Bad for horn hunters, but good for wildlife

  Regarding the HCN article on antler hunting, I was glad to see that something positive has come out of the ludicrous Viagra/Cialis craze that fills up my e-mail spam filter daily (HCN, 8/8/05: Horn hunters face hard times). Now that artificial drugs have supplanted "traditional" remedies, we should see some relief for African rhinoceroses, North American elk and deer, and bears the world over.

I realize that there is an economic hit from this, and much of it impacts some pretty poor people. What was always troubling for me was not the people who sneak out into the backcountry of Yellowstone and gather up the "shed" antlers, but the regular reports of those who would run a small herd of elk into a snowbank, and then cut their antlers off while they are still in velvet (which fetched a far greater price, apparently). The elk then bled to death, or succumbed to the cold in their weakened condition. So, while I am sorry that the Boy Scouts will have to find another fund-raiser, and that marginal economies in small mountain towns will have one fewer option, I am not sorry to see the antler trade taking a (hopefully permanent) dive.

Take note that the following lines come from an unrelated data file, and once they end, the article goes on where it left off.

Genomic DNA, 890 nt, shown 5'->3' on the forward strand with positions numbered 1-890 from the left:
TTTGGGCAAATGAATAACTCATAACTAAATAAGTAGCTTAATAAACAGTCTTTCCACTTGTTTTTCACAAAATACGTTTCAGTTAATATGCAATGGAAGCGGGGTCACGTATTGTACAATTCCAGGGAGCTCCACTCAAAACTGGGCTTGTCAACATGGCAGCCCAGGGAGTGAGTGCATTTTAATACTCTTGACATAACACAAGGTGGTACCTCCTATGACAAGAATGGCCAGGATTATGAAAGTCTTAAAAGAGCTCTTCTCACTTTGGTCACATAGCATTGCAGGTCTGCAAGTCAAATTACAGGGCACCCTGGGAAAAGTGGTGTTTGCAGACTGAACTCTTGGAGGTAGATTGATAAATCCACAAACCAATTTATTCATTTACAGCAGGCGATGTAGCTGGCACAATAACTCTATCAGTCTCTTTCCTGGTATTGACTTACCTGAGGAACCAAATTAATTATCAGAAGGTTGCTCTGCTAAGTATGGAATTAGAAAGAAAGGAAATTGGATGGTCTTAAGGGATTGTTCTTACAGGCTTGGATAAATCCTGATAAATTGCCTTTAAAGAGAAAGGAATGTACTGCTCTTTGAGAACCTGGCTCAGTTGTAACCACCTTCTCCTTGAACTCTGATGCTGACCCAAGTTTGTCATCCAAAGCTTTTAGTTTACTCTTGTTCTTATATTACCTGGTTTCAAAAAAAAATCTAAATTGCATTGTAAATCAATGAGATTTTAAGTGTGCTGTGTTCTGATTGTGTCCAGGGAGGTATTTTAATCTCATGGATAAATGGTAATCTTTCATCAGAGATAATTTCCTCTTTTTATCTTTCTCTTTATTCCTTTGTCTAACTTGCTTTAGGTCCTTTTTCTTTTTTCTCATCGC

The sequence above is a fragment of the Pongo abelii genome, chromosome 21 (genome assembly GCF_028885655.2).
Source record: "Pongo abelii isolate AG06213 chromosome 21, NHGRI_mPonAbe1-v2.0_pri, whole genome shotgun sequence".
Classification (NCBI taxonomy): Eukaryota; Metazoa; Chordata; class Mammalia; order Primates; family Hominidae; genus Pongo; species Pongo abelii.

So, while I am sorry that the Boy Scouts will have to find another fund-raiser, and that marginal economies in small mountain towns will have one fewer option, I am not sorry to see the antler trade taking a (hopefully permanent) dive.

Sean Knight
Pojoaque, New Mexico